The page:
It’s hard to believe really that it was fifty years ago that the River Ogmore froze. The winter colds of January 1963 plunged the temperatures to below freezing for weeks on end, commencing with snow which hung around for months; the ice took a grip on everything, milk bottles bursting on the doorstep, frozen pipes, icicles everywhere, even the fast-flowing river which ran through our town. January 1963 was the coldest month of the 20th Century and much of England and Wales was snow covered throughout that month with freezing fog also a severe hazard for most of the country.
In the first couple of days of 1963 there was a general excitement with the arrival of the snow, lots of it, but not so much that everything ground to a standstill, all the kids soon got stuck into some snow fun, but this initial excitement soon palled as the temperatures plummeted over the next day or so. The schools remained open and we trudged across the snow in biting winds to get there, relieved when we were able to get in out of the cold. Weeks went by, often more snow overnight, and still the low, low temperatures. We were fortunate in our house as the previous summer my father had installed a gravity-fed anthracite boiler which partially heated some of the downstairs and also the hot water storage cylinder in the bathroom, and this kept some of the house at least a little warmer. The bathroom was still a bit of a challenge though as only minimal warmth was radiating from the cylinder inside the cupboard. Bedtime was a bit of a chore too, frost inside the windows even though we had a bit of heating downstairs, our beds piled high with blankets and eiderdowns and when it became even colder, our overcoats on top of that lot as well; once in between the sheets and with a hot water bottle we were soon cosy and warm.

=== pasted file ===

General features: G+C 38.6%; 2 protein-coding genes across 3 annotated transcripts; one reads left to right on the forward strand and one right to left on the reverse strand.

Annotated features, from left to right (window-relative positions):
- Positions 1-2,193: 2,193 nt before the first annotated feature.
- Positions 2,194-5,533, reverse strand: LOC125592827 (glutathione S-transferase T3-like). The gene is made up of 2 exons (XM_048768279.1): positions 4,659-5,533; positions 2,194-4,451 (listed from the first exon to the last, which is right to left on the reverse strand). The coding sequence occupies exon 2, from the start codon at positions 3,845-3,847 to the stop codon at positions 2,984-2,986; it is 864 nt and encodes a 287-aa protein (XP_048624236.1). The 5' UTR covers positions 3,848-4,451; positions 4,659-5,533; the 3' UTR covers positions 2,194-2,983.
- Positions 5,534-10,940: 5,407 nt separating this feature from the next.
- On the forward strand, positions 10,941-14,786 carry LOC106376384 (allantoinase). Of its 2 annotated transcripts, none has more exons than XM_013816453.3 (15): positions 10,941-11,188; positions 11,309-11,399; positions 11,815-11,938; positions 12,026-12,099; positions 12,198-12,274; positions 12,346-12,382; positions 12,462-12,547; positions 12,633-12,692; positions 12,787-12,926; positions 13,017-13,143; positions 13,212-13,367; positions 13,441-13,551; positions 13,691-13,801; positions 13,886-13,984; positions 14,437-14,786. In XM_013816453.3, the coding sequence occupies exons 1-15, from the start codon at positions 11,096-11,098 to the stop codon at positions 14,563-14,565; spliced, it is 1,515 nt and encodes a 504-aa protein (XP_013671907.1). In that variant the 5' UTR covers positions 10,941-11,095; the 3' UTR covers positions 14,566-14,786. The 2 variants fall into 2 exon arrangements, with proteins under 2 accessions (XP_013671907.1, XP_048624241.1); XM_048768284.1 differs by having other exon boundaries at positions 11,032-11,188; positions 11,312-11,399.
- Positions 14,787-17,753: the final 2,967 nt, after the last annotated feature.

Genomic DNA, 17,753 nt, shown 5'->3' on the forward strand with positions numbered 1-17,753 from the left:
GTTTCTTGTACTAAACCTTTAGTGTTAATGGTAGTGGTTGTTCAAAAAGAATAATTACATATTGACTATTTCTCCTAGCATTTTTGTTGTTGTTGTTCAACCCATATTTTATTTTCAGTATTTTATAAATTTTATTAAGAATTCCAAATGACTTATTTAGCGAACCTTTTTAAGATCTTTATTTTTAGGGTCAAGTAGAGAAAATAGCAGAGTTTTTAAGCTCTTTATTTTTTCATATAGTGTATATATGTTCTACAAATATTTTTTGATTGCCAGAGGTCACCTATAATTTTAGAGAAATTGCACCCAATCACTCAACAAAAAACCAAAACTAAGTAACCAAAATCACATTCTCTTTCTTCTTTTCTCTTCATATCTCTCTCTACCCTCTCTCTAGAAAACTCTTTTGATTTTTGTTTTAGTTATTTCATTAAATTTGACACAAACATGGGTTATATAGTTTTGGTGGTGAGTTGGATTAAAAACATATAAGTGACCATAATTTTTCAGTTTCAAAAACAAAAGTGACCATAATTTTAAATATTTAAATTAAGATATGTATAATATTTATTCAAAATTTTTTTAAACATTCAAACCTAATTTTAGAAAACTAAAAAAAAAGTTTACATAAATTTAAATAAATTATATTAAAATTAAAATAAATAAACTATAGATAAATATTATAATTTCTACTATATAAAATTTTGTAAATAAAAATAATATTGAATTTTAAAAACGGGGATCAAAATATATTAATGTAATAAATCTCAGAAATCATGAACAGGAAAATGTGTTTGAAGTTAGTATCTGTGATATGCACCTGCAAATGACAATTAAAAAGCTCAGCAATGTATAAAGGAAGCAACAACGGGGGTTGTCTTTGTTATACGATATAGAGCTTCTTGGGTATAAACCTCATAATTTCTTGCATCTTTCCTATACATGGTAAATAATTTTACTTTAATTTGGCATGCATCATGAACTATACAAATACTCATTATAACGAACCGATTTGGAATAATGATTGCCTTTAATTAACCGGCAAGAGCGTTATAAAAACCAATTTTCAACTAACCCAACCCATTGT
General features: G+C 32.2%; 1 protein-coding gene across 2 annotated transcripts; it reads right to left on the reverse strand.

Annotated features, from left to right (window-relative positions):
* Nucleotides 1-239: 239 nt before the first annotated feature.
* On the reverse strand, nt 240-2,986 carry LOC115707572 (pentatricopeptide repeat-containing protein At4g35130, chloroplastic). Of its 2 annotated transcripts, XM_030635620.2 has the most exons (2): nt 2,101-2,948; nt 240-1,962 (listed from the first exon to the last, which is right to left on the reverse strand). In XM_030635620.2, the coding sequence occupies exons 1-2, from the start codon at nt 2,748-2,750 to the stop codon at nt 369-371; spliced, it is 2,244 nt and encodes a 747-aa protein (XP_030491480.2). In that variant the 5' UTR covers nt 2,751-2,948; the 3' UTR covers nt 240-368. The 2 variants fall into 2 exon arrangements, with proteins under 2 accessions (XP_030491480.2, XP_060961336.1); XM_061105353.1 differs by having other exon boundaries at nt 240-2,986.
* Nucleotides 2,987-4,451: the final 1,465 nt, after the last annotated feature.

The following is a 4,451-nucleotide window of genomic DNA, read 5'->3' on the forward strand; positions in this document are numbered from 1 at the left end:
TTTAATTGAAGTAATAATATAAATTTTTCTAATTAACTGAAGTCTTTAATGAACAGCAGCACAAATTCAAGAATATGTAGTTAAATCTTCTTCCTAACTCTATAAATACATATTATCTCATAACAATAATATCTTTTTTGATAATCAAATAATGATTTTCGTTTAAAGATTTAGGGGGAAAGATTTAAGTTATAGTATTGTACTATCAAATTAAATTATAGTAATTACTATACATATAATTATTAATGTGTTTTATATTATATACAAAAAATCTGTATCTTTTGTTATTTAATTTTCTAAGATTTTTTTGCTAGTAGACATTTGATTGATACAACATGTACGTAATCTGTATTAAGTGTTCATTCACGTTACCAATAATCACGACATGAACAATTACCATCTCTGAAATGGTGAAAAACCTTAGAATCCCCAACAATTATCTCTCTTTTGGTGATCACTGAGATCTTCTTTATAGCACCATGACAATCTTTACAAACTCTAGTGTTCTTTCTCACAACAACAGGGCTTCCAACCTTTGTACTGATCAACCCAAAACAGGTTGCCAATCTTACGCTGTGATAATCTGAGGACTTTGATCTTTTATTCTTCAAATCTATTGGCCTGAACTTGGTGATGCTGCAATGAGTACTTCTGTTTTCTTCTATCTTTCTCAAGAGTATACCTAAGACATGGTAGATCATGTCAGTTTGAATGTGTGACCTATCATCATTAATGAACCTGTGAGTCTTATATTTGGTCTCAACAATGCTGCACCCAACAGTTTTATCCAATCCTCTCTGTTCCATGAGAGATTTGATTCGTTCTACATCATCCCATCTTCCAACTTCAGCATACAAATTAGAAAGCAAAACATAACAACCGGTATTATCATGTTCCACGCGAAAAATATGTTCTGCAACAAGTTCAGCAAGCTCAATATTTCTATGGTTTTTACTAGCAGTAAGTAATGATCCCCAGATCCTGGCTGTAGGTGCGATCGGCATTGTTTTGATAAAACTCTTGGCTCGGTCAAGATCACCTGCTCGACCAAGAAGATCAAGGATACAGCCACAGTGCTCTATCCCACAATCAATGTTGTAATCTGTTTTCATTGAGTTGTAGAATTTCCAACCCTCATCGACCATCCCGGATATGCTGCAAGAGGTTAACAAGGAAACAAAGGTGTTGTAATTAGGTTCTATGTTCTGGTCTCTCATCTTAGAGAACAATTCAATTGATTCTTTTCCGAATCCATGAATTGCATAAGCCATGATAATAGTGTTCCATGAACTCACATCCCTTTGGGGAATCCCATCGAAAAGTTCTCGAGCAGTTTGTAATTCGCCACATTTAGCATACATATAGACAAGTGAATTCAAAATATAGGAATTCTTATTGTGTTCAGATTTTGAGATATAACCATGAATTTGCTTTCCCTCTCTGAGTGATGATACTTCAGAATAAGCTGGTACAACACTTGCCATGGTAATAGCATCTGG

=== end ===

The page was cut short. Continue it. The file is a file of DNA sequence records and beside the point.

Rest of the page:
Someone had said the sea was freezing over, so one day off we went in the car to have a look; my memory of this is rather vague but seem to recall a thin layer of cracked ice and the sea had a glassy look but it wasn’t really solid, unlike other areas of the country such as on the east coast of England where you could safely walk on it and I believe I was a little disappointed.
Through Bridgend ran the River Ogmore and before long the slower and deeper stretches began to freeze; soon after even the faster flowing sections crusted over from the banks until only a small section in the very centre remained ice-free as shown here. This photograph is taken from the old stone bridge, the yet-to-be-built council offices will one day be behind the trees on the right of the picture. Gradually too, this centre section froze and the river could be heard continuing to gurgle beneath the ice. Before long the adventurous were beginning to skate about on the more solid sections and soon everyone had to have a go just to say they’d walked, skated or played games on the river.
Better than that though, my father actually captured us on camera on the frozen river. Here we all are just downstream of the “White Bridge” in Newbridge Fields and this is just one of eight photographs he took that day of the ice. I’m in the foreground (second from right) with brother Geoff just behind, my Mother and sister Sheila are next, and on the extremities are Kevin (left) and Alan, the two boys who lived next door. We’re all wearing our ordinary shoes as in this sort of temperature your feet froze in wellington boots even with two or more pairs of socks; I’m also wearing my school raincoat and probably my school trousers as well, all topped off with a bright yellow bobble hat!
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Thanks to Philip Howard for the use of the first photograph to illustrate this story. The second photograph is from the John Lee Collection in my possession and the third is from my own collection of family photographs.